Cusp This!

Tuesday, January 10, 2006

Tomorrow and tomorrow and tomorrow

I have an audition tomorrow to play Juliet. I am not a Juliet type. I’m more of a Kate in Taming of the Shrew type. I’m the kind of girl that makes it easy to laugh at her. It is rare I inspire soliloquies, but often I inspire one-liners. In the shower (where all my best thinking is done), I tried to imagine the kind of universe where I would play Juliet.

I didn’t write about it, but I saw the Globe Company’s production of Measure for Measure a few weeks ago at St. Anne’s Warehouse. I was also lucky enough to see them perform Twelfth Night at the Globe in London in 2003. Both productions were all male, and they are the best Shakespeare I have seen in my life. I have seen a lot of Shakespeare. I feel in love when my grandmother took me to the Utah Shakespearian Festival when I was six. If it weren’t for Shakespeare, I would never have pursued theater.

I have decided the reason these all-male productions were so amazing was because of the necessity for a ‘willing suspension of disbelief.’ When a man is playing Juliet, it doesn’t matter what 'she' looks like becuase Juliet, not the actor, is ideal. In all male productions, the player falls away and the character can be seen: the character who exists only in Shakespeare’s words. When you put a woman in that part, every man in the audience measures if he would be willing to die for her, every woman measures her to see if she believes a man would be willing to die for her. An actress has to be Juliet, not play Juliet. It matters on some unspoken level if she is blonde or brunette, depending on the individual audience member’s relationship to what he or she thinks an ideal woman should be. If it is a man in a wig, the color doesn’t matter because the wig is only there to play a woman, not be a woman.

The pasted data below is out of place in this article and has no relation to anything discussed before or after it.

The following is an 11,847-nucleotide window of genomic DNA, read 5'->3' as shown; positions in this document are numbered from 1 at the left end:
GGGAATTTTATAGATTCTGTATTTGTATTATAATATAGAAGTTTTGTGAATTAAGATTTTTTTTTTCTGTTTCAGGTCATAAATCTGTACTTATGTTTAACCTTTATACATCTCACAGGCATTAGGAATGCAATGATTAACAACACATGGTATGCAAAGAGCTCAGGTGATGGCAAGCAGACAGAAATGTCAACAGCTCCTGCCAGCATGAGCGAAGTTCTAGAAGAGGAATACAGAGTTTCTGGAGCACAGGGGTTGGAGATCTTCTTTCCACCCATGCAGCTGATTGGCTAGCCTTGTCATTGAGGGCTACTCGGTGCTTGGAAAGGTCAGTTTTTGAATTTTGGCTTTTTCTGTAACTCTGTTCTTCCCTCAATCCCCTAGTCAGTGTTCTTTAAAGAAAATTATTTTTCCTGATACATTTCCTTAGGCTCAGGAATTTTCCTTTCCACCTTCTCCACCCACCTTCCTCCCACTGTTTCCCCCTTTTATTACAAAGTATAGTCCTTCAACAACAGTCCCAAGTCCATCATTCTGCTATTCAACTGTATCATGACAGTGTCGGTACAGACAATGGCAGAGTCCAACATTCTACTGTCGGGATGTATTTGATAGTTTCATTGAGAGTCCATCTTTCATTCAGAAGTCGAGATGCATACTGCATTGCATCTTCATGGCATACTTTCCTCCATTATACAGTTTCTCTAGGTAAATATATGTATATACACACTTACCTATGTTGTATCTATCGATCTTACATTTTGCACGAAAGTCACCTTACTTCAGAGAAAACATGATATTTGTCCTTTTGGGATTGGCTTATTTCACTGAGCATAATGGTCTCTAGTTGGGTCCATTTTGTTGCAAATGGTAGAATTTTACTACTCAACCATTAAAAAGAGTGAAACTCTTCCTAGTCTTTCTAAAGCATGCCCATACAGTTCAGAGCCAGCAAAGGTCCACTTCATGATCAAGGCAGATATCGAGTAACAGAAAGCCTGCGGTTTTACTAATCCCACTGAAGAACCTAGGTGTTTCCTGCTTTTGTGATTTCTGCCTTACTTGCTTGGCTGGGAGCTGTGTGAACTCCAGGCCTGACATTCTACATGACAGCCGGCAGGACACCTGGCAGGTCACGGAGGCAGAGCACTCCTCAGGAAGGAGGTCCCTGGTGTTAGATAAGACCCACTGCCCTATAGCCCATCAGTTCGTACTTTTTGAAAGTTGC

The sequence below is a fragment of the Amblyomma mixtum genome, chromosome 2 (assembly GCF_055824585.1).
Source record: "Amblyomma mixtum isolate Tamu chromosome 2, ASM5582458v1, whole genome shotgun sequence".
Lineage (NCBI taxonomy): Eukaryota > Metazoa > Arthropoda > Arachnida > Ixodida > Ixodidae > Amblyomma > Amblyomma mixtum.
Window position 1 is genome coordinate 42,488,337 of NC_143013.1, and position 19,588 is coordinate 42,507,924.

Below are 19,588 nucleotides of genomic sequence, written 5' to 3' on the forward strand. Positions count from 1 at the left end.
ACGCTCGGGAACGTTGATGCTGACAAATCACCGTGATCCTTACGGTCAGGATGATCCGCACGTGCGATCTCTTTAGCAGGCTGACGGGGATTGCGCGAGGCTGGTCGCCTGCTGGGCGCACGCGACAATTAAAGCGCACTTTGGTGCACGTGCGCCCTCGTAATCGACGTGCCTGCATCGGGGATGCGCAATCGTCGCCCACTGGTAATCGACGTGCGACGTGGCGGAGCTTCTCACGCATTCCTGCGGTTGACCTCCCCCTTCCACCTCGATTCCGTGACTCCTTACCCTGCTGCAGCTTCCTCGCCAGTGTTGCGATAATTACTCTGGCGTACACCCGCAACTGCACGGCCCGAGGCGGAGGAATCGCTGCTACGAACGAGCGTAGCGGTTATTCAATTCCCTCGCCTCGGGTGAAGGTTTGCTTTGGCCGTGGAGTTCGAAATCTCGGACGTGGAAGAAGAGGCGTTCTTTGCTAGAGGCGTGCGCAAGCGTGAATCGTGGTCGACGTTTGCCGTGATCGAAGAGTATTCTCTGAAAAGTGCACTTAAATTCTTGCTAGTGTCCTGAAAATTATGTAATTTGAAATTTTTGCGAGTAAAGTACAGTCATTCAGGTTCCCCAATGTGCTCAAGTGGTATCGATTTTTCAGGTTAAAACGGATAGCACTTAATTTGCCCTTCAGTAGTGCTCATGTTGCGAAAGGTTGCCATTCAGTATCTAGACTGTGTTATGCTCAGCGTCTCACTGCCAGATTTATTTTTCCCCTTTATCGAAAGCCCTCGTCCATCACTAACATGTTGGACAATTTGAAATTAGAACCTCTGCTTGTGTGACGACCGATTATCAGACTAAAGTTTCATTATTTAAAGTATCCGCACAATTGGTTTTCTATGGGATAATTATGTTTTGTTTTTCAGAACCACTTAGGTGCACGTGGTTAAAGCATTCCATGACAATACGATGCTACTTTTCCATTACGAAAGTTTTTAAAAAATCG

I do not think all Shakespearian productions should be all-male (or I would never be able to be in one again). I do think however, that it is the only universe where only Shakespeare’s words matter, and the only universe where someone as un-Juliet as me, could be Juliet. Shakespeare could make me Juliet, nothing less.


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